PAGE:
First Ride

First ride: 2017 Kawasaki Z1000SX review

Logical, not radical change make Kawasaki’s best-selling sports tourer even more comfortable and exciting

THE PERFECT sports tourer must be one of the most difficult models for a manufacturer to get right, right?

The recipe needs to be a considered blend of two styles of bike that appear to sit at opposite ends of the spectrum but like peanut butter, bacon and banana, create something special when brought together.

Conversations about sports bikes often centre on power, precision, track prowess and pedigree, and saving tenths of a second. With a tourer comfort, plushness, wind protection and tank range are more appropriate areas of focus – stuff that generally isn’t going to help you ping through Craner Curves as fast as you’re capable of.

With the Z1000SX, Kawasaki seems to have hit upon the right recipe and its sales success speaks for itself – since its launch in 2011, it’s consistently been one of Kawasaki UK’s top three sellers.

An update in 2014 endowed it with new suspension and brakes, plus traction control and two power modes. For 2017 the refined 2014 bike has effectively been refined further and Kawasaki says that for every advance of its sporting capability, there’s been a touring advance to match.

The Z1000SX’s restyle is a nice example of how the Kawasaki has paid equal attention to both sporting and touring elements. The restyled bodywork moves the Z1000SX closer to Kawasaki’s sports bikes and a glance at the new, more aggressively styled front and side fairings reveals the influence of the ZX-10R and what Kawasaki calls its ‘Ninja DNA’ - hence why for 2017 it looks like a ZX-10R with high bars (if you squint a bit).

New bodywork doesn’t just make the Z1000SX look sportier; it also contributes to its touring ability because it’s 28mm wider to offer better wind protection round the legs. Chuck in the new 15mm taller double-bubble screen and the ZX did a good job of keeping me protected from both wind and rain.

At its lowest setting the screen is much like what you’d get on a sports bike – low enough to crouch behind in a straight line and little else. Raise it up to the highest of its three settings using the lever under the clocks and wind protection is much improved. I’m 5ft 7” and on the motorway found that the screen directed wind towards the middle of my visor, consistently keeping my body free from windblast.

And with 142hp and 81.86lb/ft on tap from the unchanged 1,043cc liquid-cooled four-stroke inline four-cylinder engine, there’s always plenty of power available to inflict some serious wind blast. To put that power in some context, Suzuki’s GSX-S1000FA makes 143hp and 78lb/ft torque, and the BMW S1000XR makes 162hp and 82.6lb/ft.

The 2017 ZSX’s ‘curb mass’ is quoted as 235kg, 4kg heavier than the previous model. Kawasaki classes kerb mass as the ‘mass of the unladen vehicle ready for normal use including all fluids and a full fuel tank.’ That makes it heavier than the 214kg GSX-S1000F and 228kg S1000XR.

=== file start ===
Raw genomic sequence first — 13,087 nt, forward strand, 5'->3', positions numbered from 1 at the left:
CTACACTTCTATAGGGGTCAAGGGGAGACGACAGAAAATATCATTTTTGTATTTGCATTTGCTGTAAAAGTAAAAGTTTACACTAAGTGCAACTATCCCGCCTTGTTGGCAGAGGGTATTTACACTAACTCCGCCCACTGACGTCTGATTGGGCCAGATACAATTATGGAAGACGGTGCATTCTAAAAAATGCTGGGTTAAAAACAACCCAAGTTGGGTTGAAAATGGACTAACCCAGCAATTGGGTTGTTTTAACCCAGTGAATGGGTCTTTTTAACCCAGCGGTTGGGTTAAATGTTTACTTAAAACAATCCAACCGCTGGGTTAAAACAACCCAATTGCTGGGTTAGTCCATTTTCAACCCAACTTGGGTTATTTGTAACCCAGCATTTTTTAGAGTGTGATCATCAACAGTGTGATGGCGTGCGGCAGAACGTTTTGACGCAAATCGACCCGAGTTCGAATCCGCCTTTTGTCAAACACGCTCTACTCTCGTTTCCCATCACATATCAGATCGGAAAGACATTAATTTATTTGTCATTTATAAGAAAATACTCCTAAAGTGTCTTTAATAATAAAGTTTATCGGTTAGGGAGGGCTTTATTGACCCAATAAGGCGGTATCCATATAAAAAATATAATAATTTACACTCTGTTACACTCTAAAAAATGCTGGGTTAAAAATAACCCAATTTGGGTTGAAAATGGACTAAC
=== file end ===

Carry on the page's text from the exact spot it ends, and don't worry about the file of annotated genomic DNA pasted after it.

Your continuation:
Tank capacity remains unchanged at 19 litres – 2 litres more than the Suzuki and one less than the BMW.

Euro4 compliance has been achieved through changes to the main and pre-cats.

The engine is superb – it fuels sweetly, has a great throttle connection and bags of power everywhere. Thanks to its torque, it’ll pull from 2,000rpm at just over 20mph in sixth gear without complaining, so while riding away from Nice on some of the city’s arterial roads, I just stuck it in top and used the torque to carry me forwards.

But the engine isn’t lacking a feisty, sporty temperament. Whenever I pinned the throttle to send the needle of the analogue tacho rushing for the 11,000rpm redline, I was rewarded with rich, smooth power delivery. The engine is most exciting above 7,000rpm, where it pulls with intent, to the soundtrack of a healthy induction roar from 6,000rpm. When the pace quickens, the Z1000SX feels sporty, powerful and exciting.

The engine’s performance is also complimented by a slick, smooth gearbox that benefits from an assist and slipper clutch.

Kawasaki says the smooth power delivery is the result of revised ECU settings, but that’s not the only technological revision on the 2017 Z1000SX because it’s equipped with an Inertial Measurement Unit (IMU). That means the bike’s traction control (with three settings) is lean angle sensitive. Level one is the least intrusive and allows power wheelies, level two cuts in a bit sooner but will allow the front to lift, and level three is for wet riding. The new traction control system makes for a reassuring ride in poor conditions and when cracking the power on along a sun-drenched road, or even a track. It’s derived from the system on the ZX-10R, but with its parameters altered to suit the ZSX’s intended use. I was grateful for it on the rain soaked first day of riding and my only criticism is that without looking at the dash, I could easily feel when it was cutting in because it’s not particularly subtle.

Less technically impressive is the fact that the Z1000SX still doesn't have cruise control - feature which is sure to be missed on long motorway slogs. It's not available as an aftermakret accessory from Kawasaki either, although heated grips are. 

The electronics are controlled using a switch on the left bar. Changing between high and low power modes and adjusting the traction control settings is intuitive and easy, even though cycling from traction control mode one to two means pressing the down selection button, not up.

The IMU is also part of the ABS system, so the 2017 Z1000SX also has KIBS – Kawasaki Intelligent anti-lock Brake System. That’s cornering ABS to you and I. The system works to prevent rear wheel lift when leant over under hard braking and also helps the bike trace the rider’s intended line through a corner when trail braking or when having to brake mid-corner – so the bike is less likely to sit up if you need to brake to avoid an obstacle in a bend.